Now, the point of this post isn’t to explain the differences between the cards and which one you should get. With the Executive, you get 2% back on all ‘qualifying purchases’. So this can add up pretty quick if you’re a family of 5 with 3 boys. With the Gold Star Membership, you just get the opportunity to rack up the savings with no rewards.
Personally, I think the potential rewards back do not justify the psychological incentive to spend more every time you’re in there. Get the Gold Star and keep being frugal.
For more info on the memberships, you can visit their membership page here.
Savings at Costco on Gasoline
As I mentioned earlier, if you’re having trouble figuring out whether or not to go all in on Costco, ask yourself this question. Are you willing to get gas there?
If you are, you’ll save about $0.20 a gallon without factoring in the 2% cash back. What does that mean?
Frugal Feline Future Value
Say you decide to become a Costco member and want to see what the end result of getting all your gas from them would be. For this example, I’m using the current prices in Scottsdale, AZ at my local Costco in November, 2020.
- Average Miles Driven in a Year in United States: 13,476
- Average MPG of a Car in the US: 25
- Average Gallons of Gas Needed to Buy per Year: 539
- Annual Spend on Gas for one car at Costco ($1.99/gal): $1,072
- Annual Spend on Gas for one car at Circle K ($2.29/gal): $1,234
- Annual Savings by Going to Costco for Gas: $122
- *If you go for the ‘Executive Membership’ add a $20 kick back as part of your 2% rewards.
Now, without the rewards, say you invest that $10.17 monthly savings in the stock market at 8%, in 38 years (world record life of a cat) you’d have $26,887.
To be completely honest, I was a little underwhelmed at this number. Now, to be fair, most households don’t have just one car. So, if you’re a two car household your investment would look more like this.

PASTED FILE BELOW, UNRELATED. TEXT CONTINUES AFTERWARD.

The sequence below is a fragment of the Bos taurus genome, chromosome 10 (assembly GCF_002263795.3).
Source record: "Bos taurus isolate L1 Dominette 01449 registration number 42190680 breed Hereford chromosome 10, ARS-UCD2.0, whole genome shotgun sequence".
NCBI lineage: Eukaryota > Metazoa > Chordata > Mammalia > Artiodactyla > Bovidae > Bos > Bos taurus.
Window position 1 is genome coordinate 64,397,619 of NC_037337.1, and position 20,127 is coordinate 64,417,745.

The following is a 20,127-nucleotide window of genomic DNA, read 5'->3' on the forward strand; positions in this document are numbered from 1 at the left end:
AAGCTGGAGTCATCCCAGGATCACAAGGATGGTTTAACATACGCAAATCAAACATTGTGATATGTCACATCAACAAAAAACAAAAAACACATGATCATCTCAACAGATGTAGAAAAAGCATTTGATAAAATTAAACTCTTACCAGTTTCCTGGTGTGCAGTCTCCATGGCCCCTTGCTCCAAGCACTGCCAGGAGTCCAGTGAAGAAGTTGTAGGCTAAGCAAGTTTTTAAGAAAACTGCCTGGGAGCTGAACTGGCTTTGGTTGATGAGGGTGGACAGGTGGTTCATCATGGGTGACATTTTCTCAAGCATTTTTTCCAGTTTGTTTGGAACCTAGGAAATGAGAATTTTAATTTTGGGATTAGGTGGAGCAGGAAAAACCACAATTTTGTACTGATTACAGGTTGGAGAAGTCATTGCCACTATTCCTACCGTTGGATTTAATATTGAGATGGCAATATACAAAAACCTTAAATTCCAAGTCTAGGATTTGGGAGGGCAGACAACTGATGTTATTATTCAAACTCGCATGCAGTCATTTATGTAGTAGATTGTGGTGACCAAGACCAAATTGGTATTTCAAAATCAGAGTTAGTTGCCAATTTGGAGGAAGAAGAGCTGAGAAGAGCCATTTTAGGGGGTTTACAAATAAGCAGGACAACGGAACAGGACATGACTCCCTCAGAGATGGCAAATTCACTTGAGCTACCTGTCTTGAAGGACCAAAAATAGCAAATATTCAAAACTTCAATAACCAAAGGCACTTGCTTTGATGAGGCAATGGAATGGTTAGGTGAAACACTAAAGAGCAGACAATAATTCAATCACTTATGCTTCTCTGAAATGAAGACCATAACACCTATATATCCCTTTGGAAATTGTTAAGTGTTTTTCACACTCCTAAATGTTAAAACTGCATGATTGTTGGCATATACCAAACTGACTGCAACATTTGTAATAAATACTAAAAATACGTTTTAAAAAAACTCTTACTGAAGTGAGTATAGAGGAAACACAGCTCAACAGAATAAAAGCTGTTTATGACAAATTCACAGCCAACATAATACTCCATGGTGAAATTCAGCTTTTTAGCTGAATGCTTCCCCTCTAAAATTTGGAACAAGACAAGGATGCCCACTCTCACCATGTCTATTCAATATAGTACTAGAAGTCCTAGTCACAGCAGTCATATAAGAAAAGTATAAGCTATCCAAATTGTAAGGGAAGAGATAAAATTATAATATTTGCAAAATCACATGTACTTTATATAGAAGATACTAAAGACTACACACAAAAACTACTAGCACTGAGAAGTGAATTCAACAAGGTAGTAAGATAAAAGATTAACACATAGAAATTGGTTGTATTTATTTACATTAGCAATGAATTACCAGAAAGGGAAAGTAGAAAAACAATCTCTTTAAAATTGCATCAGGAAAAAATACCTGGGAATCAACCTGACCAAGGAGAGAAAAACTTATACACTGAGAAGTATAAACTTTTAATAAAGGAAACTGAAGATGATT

So you’d have $53,748 just by deciding to get your gas from Costco and invest the savings difference.
Again, this isn’t a crazy number. But, that doesn’t mean you shouldn’t do it.
Savings at Costco on Groceries, Household Disposable Items, Alcohol
It’s almost impossible to put a number on this one as spending is so all over the map and the savings are hard to calculate. So sorry to disappoint, but I can’t give you a Frugal Feline Future Value on your savings at Costco. What I can say is, purchasing from here will save you money every single time. The alcohol is always cheaper. The Costco Brand – Kirkland has truly a great reputation. And the deals are.. just great.
I’m torn on what to recommend. On one hand, I want to tell you to go sign up for the executive membership and see what you end the year with. It’s guaranteed that you’ll get at least your extra $60 back in savings or they write you a check for the difference. But, the reason they do that is because they know people spend more when they think they’re getting money back. Technically you are getting money back, but it’s a bad incentive for people trying to be frugal.
So, I do think you’ll get more money back than you initial $60 extra. But I still recommend against the Executive Membership.
I recommend buying whatever you can from Costco. Don’t pick up a new frozen pizza habit just because you can get them cheap at Costco, but replace your existing purchases with a cheaper alternative from Costco. Get your gas from there (that’s pretty much guaranteed savings). Tires and car batteries are also a great deal from there.